GORING has launched its bid for glory in Britain in Bloom for the second year running.
The village won gold in the small town category for the Thames and Chiltern region in last year’s competition.
Now organisers are hoping to repeat this achievement with a range of floral displays.
Forty-six hanging baskets will be hung in Goring and six in neighbouring Streatley. Many will go up on lampposts along the bridge between the villages.
The Goring Gap in Bloom committee also plans to install troughs and planters.
There will be three new troughs at the Wheel Orchard car park off Station Road and two at Goring Parish Council’s offices in Red Cross Road.
A number will go outside The Arcade and Goring Free Church in High Street and the village library in Station Road.
It is hoped that children at Goring Primary School will be able to help set them up.
A dozen volunteers planted the 52 hanging baskets at Goring Gap in Bloom chairwoman Stephanie Bridle’s home in Cleeve Road on Saturday.
They used calibrachoa, bacopa, bidens and geraniums, mostly yellow and blue to fit in with this year’s competition theme of “Growing for Gold”.
The flowers will be left to grow in Mrs Bridle’s greenhouse for about a month before the baskets are positioned around the village.
Some of the planters will be planted with phormiums, which will be sown in a few weeks’ time when the risk of frost has passed.
Volunteers are also growing 40 sunflowers, most of which will be planted on the corner of Gardiner recreation ground, near Lyndhurst Road. The rest will go in the planter at the Wheel Orchard.
Poppies will be planted around the war memorial at St Thomas’ Church and it is hoped these will be in flower when the competition judges visit in July.
The committee will be helped by members of the Goring Greenfingers gardening club. Sixteen businesses in the village are sponsoring the bid and Goring and Streatley parish councils and Oxfordshire County Council have also provided funding.
The committee hopes to gain permission for a stone trough in front of Rectory Gardens from the parish council, which owns the land.
It had planned to place a decorative horse trough in the centre of Goring but decided this would be too costly and would look out of place. It was also going to plant wildflowers on platforms 2 and 3 at the station but has postponed this as Network Rail will be replacing the footbridge in the autumn.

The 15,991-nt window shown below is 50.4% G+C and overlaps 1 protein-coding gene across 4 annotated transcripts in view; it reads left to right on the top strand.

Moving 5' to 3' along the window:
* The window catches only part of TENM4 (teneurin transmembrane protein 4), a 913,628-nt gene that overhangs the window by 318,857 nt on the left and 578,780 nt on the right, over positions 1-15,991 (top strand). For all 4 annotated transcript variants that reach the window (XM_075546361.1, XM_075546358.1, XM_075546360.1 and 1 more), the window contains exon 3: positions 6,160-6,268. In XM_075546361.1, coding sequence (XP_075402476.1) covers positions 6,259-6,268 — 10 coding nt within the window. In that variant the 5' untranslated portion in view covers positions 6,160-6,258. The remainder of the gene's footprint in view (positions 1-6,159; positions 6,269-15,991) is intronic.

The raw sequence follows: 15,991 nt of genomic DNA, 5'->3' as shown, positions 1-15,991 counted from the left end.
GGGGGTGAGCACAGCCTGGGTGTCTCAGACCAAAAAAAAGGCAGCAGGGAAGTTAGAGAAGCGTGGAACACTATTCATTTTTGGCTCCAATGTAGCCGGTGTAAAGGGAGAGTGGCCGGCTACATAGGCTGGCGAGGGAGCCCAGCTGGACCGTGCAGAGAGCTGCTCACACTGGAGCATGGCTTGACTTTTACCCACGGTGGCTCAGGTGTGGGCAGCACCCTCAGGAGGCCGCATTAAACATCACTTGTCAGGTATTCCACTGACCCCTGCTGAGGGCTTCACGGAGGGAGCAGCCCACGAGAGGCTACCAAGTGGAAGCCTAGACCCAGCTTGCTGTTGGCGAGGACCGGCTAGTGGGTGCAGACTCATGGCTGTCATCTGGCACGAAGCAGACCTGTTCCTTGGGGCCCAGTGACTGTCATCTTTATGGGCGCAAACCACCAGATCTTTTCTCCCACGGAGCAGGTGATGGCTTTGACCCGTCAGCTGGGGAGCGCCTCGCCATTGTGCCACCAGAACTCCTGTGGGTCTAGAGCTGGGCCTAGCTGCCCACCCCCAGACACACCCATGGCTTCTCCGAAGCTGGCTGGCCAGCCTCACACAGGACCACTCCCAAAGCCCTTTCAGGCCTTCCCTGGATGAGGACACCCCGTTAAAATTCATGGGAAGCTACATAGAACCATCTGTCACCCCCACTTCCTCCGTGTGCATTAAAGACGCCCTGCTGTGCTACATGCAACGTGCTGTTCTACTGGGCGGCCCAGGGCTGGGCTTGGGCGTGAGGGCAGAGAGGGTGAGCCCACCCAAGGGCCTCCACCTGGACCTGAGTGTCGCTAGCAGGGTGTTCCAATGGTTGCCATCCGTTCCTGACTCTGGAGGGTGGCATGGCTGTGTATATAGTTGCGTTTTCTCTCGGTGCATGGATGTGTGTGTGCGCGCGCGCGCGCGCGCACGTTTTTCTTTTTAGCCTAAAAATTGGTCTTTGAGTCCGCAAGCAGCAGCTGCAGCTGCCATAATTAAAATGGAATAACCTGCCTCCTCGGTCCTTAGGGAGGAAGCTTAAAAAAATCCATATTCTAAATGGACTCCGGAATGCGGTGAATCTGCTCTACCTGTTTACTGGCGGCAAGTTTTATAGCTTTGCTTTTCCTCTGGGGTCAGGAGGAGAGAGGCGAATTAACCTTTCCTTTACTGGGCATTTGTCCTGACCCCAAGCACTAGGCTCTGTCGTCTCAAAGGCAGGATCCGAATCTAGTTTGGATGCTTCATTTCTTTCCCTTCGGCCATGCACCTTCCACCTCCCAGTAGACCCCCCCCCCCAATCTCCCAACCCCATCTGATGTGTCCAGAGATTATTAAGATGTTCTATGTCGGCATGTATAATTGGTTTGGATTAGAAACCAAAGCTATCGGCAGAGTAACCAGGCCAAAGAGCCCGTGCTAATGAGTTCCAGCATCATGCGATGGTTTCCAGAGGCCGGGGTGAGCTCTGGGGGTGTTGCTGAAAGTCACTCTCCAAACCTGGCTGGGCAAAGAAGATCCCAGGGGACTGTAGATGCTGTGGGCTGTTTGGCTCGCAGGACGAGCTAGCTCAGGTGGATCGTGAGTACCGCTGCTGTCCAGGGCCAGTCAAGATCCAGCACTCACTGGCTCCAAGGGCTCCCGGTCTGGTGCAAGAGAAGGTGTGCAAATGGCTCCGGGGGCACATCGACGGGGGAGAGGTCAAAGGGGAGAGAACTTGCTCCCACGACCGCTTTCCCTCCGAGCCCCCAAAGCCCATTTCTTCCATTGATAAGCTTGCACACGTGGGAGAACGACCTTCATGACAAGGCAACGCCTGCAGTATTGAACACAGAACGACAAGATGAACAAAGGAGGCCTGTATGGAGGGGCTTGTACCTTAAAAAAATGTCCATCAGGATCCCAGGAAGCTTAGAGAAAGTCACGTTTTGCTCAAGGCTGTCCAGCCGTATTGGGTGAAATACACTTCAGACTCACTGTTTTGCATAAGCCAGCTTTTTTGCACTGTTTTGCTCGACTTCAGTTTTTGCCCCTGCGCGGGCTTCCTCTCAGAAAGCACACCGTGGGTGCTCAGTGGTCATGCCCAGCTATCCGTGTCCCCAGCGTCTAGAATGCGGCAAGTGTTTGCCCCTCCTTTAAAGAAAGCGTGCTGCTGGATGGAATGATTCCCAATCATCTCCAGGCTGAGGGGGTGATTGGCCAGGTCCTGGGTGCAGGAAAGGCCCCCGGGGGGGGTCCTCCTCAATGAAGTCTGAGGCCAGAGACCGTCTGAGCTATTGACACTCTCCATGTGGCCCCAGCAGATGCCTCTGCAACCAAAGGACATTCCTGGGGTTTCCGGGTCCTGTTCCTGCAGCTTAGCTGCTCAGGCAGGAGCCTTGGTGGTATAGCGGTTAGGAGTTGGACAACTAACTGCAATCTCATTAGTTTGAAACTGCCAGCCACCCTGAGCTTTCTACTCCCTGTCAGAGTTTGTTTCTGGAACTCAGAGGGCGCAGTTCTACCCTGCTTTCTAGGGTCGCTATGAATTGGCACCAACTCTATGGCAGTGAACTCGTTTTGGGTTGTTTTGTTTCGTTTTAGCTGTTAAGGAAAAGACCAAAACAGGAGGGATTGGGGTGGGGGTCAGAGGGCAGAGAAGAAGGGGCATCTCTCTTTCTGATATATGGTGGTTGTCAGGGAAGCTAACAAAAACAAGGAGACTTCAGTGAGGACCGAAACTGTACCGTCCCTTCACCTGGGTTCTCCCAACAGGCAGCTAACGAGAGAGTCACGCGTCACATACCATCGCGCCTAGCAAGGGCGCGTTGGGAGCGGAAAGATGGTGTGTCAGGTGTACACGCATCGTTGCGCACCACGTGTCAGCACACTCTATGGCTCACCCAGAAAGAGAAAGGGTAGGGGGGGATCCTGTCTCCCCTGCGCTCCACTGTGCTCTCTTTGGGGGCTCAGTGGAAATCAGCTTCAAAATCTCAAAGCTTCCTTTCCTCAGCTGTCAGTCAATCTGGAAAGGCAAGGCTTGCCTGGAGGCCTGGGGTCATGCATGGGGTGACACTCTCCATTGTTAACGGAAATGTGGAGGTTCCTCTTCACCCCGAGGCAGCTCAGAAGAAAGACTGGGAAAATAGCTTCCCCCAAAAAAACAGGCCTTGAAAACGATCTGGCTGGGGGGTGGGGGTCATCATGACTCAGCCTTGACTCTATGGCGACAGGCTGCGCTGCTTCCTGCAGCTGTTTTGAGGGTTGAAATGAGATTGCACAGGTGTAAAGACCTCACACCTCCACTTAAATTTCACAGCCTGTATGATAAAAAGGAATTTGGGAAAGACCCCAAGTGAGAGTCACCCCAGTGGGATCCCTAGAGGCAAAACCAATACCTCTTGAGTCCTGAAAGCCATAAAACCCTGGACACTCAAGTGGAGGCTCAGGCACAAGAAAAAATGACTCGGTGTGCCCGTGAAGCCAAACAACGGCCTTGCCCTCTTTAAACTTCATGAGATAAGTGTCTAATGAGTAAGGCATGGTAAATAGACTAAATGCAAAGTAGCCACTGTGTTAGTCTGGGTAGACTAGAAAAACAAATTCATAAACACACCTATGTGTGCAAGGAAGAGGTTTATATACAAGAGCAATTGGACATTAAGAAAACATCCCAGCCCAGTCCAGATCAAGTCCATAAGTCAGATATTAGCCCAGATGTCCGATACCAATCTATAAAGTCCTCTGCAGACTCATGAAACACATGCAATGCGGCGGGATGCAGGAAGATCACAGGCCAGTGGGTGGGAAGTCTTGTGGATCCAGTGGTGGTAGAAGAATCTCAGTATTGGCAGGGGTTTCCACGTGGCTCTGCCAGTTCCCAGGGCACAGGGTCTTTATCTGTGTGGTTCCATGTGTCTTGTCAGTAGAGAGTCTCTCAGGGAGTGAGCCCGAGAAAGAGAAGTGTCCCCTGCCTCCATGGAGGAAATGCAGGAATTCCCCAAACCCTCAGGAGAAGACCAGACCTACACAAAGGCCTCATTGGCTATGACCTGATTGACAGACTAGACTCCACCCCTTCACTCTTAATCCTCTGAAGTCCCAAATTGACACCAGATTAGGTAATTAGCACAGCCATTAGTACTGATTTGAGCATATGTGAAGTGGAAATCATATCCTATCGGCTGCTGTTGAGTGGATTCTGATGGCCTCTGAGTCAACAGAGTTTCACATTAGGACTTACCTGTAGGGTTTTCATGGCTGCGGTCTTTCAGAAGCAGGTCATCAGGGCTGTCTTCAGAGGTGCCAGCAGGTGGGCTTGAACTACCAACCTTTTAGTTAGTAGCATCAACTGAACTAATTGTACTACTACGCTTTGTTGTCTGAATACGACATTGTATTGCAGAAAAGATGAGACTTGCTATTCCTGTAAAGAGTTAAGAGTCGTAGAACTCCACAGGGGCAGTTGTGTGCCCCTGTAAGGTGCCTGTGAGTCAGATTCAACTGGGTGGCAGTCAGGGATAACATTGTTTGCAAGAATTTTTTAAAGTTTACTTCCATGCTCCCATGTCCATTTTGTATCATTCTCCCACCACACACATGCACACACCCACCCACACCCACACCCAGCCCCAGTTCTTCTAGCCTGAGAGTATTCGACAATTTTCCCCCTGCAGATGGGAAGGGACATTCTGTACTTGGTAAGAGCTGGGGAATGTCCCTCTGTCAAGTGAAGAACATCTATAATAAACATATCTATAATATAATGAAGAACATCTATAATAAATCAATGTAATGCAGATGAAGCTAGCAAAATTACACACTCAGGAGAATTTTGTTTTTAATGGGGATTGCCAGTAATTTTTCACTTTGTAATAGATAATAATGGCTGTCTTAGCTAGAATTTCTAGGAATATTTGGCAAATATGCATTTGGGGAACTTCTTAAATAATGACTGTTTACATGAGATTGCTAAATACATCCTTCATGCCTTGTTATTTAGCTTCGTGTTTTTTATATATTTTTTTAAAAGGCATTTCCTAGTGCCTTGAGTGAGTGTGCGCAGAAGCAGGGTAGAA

Mrs Bridle said she was encouraging businesses and householders to create their own floral displays.
She said: “One thing I’ve noticed, which is really pleasing, is that people and pubs are really working at their gardens.
“Everyone is doing their bit and they seem to have bought into the idea of what Britain in Bloom can do for the village.
“The Catherine Wheel looks especially good, although this is not meant to be a competition between businesses.
“The new manager at McColl’s has also done a brilliant job of planting up outside his shop. He has really turned the place around and made it look beautiful.
“The judges will be visiting us shortly after the Goring and Streatley Festival so we’ll have our baskets out at the same time. They do a lot to bring people into the village.
“We pride ourselves on the fact that we make up our own baskets. It’s hard work but it’s worth it because it brings the community together and everyone feels like they’ve participated in it.”
Mrs Bridle said more volunteers would be needed to water the baskets and troughs once they were in place.
She said: “We’d really like help from some younger people as our waterers have been doing it for a few years and they’re getting a little older.
“It would be really nice to have some families involved. It’s a very sociable activity and a very positive thing for local people to support.”
Goring first entered Britain in Bloom in 2012 and won silver gilt.
Last year it not only went one better but also jointly won the overall clean and tidy category while the primary school was highly commended in the Mark Matlock Schools Challenge Cup.
Mrs Bridle said she was cautiously optimistic about Goring’s chances this year as villages are being judged on their contributions to the environment. The Withymead and Hartslock nature reserves are both a short journey from the village and she said this could count in Goring’s favour.
The school also operates a forest school scheme in which pupils learn about life outdoors.
Mrs Bridle said: “I don’t want to tempt fate but it would be wonderful if we could maintain the standard we set last year.
“We were very surprised and overjoyed to win gold and will try as hard as we can to win it again. We can only do our best and see how it goes.
“It’s always hard work in the run-up to the judging but it’s lovely that you never have to look far to find someone who’s willing to help. We do it because we want to bring more visitors into Goring and it does seem to work.”
Anyone who can help should call Mrs Bridle on (01491) 875283.
For more information, visit www.goringgapinbloom.co.uk